Win Bigly - Scott Adams

Win Bigly - Scott Adams

Discover the persuasion strategies that led to the victory of former President of the United States, Donald Trump, and learn how to use them in any situation.

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Scott Adams analyzes in his book, "Win Bigly", tools of persuasion that can work in various situations, after predicting the victory of the former President of the United States, Donald Trump, when he had minimal chances of gaining power. According to the author:

"If you need to convince people that something is important, make a statement that is directionally correct, but contains a lot of exaggeration."

In this PocketBook you will learn which components of your message are important and how to approach them, and for that you must find a phrase that will hit your audience on an emotional level.

Normally, we all tend to respond, not to reason, but to emotion. Listening to just 10% of a speech - a phrase here, a movement there - we can decide that we agree with the speaker, but for that he needs to employ the right techniques.

That is, everyone will focus on the mistake and remember the issue as being a high priority, so stop wasting time preparing elaborate presentations.

Are you interested in the content of our summary? Then read on and learn the art of persuasion!

About the book "Win Bigly"

The book "Win Bigly", launched in 2018, was written by Scott Adams and shows persuasion in a world where facts don't matter.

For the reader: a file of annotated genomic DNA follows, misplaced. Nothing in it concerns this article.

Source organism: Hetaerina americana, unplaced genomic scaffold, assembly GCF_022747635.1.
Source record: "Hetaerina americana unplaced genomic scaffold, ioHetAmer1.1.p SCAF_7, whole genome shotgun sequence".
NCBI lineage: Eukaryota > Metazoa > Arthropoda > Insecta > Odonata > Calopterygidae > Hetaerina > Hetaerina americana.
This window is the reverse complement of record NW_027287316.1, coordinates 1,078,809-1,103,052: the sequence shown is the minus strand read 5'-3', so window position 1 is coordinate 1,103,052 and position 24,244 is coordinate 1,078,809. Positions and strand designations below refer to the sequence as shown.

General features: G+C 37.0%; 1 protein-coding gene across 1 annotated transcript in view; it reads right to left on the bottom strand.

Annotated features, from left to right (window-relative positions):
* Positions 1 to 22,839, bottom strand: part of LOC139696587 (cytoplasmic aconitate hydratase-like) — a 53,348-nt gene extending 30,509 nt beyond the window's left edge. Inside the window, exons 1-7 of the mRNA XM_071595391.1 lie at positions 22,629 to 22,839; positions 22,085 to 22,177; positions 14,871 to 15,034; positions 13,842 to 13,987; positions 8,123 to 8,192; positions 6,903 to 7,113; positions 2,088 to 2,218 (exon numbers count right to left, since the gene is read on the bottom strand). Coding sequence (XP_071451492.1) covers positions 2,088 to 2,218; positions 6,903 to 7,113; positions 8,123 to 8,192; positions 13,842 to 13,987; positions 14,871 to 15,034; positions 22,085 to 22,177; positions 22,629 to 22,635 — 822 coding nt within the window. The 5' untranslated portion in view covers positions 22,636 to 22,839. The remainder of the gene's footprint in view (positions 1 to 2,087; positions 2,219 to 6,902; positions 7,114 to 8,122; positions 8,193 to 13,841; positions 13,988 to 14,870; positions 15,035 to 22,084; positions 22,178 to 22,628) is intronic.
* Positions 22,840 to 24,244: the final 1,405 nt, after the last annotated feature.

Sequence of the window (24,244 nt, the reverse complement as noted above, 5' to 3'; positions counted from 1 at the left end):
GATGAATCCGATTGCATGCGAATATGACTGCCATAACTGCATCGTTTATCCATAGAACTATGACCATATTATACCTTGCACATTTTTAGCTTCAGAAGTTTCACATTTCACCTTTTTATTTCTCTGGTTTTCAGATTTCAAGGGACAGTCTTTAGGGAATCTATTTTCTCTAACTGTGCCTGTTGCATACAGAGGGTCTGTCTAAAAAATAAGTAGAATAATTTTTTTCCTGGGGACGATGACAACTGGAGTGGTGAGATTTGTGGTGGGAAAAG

It has 322 pages that are divided into 5 parts:

  1. Why facts are overestimated;
  2. How to see reality in a more useful way;
  3. How former President Trump did what others can't do;
  4. How to use persuasion in business and politics;
  5. Why joining a tribe makes you powerful and blind.

About the author Scott Adams

Scott Adams, american born in 1957 in New York City, is the creator of Dilbert - cartoons that satirize business life and appear in about 1550 newspapers and magazines around the world.

He has held various positions in large companies and has accumulated many experiences through his failures. Adams is also a speaker and author of nonfiction bestsellers, among them: "How to Fail at Almost Everything and Still Win Big".

To whom is this book indicated?

In "Win Bigly", Scott Adams presents access to the "administrator password" of human beings.

Reading is indispensable if you want to persuade others in any field - or simply want to resist these methods when they are used against you.

According to the author:

"This book was not designed to change your mind about politics or about Trump. All I want to do is teach some things about persuasion."

Main ideas of the book "Win Bigly"